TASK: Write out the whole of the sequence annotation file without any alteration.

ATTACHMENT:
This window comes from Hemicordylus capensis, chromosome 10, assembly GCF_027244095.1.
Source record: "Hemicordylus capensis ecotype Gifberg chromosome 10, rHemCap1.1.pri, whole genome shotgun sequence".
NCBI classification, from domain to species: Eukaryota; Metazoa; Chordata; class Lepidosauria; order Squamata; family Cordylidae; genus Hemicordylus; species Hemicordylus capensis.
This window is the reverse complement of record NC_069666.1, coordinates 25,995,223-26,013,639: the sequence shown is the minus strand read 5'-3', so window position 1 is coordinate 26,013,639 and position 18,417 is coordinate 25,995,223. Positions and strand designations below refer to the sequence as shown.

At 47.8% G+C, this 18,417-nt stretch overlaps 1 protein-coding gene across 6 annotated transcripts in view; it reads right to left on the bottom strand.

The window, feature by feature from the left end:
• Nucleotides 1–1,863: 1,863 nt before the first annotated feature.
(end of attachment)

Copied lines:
This window comes from Hemicordylus capensis, chromosome 10, assembly GCF_027244095.1.
Source record: "Hemicordylus capensis ecotype Gifberg chromosome 10, rHemCap1.1.pri, whole genome shotgun sequence".
NCBI classification, from domain to species: Eukaryota; Metazoa; Chordata; class Lepidosauria; order Squamata; family Cordylidae; genus Hemicordylus; species Hemicordylus capensis.
This window is the reverse complement of record NC_069666.1, coordinates 25,995,223-26,013,639: the sequence shown is the minus strand read 5'-3', so window position 1 is coordinate 26,013,639 and position 18,417 is coordinate 25,995,223. Positions and strand designations below refer to the sequence as shown.

At 47.8% G+C, this 18,417-nt stretch overlaps 1 protein-coding gene across 6 annotated transcripts in view; it reads right to left on the bottom strand.

The window, feature by feature from the left end:
• Nucleotides 1–1,863: 1,863 nt before the first annotated feature.